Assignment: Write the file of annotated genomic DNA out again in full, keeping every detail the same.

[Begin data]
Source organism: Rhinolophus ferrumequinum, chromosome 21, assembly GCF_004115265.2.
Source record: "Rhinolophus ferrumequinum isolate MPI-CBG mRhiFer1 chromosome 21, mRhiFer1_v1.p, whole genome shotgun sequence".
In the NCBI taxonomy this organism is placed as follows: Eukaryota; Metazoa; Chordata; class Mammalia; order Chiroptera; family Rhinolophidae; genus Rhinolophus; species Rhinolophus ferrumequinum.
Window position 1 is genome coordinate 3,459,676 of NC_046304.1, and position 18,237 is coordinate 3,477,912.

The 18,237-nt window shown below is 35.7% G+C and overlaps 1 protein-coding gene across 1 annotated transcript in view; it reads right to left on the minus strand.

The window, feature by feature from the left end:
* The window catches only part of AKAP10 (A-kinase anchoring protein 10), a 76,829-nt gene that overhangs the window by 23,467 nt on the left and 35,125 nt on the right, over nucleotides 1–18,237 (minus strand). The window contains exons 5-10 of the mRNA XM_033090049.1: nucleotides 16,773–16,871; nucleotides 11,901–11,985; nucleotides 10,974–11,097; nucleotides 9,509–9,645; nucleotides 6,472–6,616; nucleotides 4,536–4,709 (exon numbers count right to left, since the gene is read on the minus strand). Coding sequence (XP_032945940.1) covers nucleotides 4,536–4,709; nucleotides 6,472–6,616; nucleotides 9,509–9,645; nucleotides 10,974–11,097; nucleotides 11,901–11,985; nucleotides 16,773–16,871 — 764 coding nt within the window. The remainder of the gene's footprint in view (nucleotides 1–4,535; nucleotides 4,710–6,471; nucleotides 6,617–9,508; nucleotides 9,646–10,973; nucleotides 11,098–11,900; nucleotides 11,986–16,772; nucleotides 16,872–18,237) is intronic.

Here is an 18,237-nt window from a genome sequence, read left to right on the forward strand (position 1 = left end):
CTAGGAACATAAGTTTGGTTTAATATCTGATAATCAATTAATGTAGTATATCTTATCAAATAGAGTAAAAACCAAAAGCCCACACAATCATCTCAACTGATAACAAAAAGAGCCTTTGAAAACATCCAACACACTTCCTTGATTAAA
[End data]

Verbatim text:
Source organism: Rhinolophus ferrumequinum, chromosome 21, assembly GCF_004115265.2.
Source record: "Rhinolophus ferrumequinum isolate MPI-CBG mRhiFer1 chromosome 21, mRhiFer1_v1.p, whole genome shotgun sequence".
In the NCBI taxonomy this organism is placed as follows: Eukaryota; Metazoa; Chordata; class Mammalia; order Chiroptera; family Rhinolophidae; genus Rhinolophus; species Rhinolophus ferrumequinum.
Window position 1 is genome coordinate 3,459,676 of NC_046304.1, and position 18,237 is coordinate 3,477,912.

The 18,237-nt window shown below is 35.7% G+C and overlaps 1 protein-coding gene across 1 annotated transcript in view; it reads right to left on the minus strand.

The window, feature by feature from the left end:
* The window catches only part of AKAP10 (A-kinase anchoring protein 10), a 76,829-nt gene that overhangs the window by 23,467 nt on the left and 35,125 nt on the right, over nucleotides 1–18,237 (minus strand). The window contains exons 5-10 of the mRNA XM_033090049.1: nucleotides 16,773–16,871; nucleotides 11,901–11,985; nucleotides 10,974–11,097; nucleotides 9,509–9,645; nucleotides 6,472–6,616; nucleotides 4,536–4,709 (exon numbers count right to left, since the gene is read on the minus strand). Coding sequence (XP_032945940.1) covers nucleotides 4,536–4,709; nucleotides 6,472–6,616; nucleotides 9,509–9,645; nucleotides 10,974–11,097; nucleotides 11,901–11,985; nucleotides 16,773–16,871 — 764 coding nt within the window. The remainder of the gene's footprint in view (nucleotides 1–4,535; nucleotides 4,710–6,471; nucleotides 6,617–9,508; nucleotides 9,646–10,973; nucleotides 11,098–11,900; nucleotides 11,986–16,772; nucleotides 16,872–18,237) is intronic.

Here is an 18,237-nt window from a genome sequence, read left to right on the forward strand (position 1 = left end):
CTAGGAACATAAGTTTGGTTTAATATCTGATAATCAATTAATGTAGTATATCTTATCAAATAGAGTAAAAACCAAAAGCCCACACAATCATCTCAACTGATAACAAAAAGAGCCTTTGAAAACATCCAACACACTTCCTTGATTAAA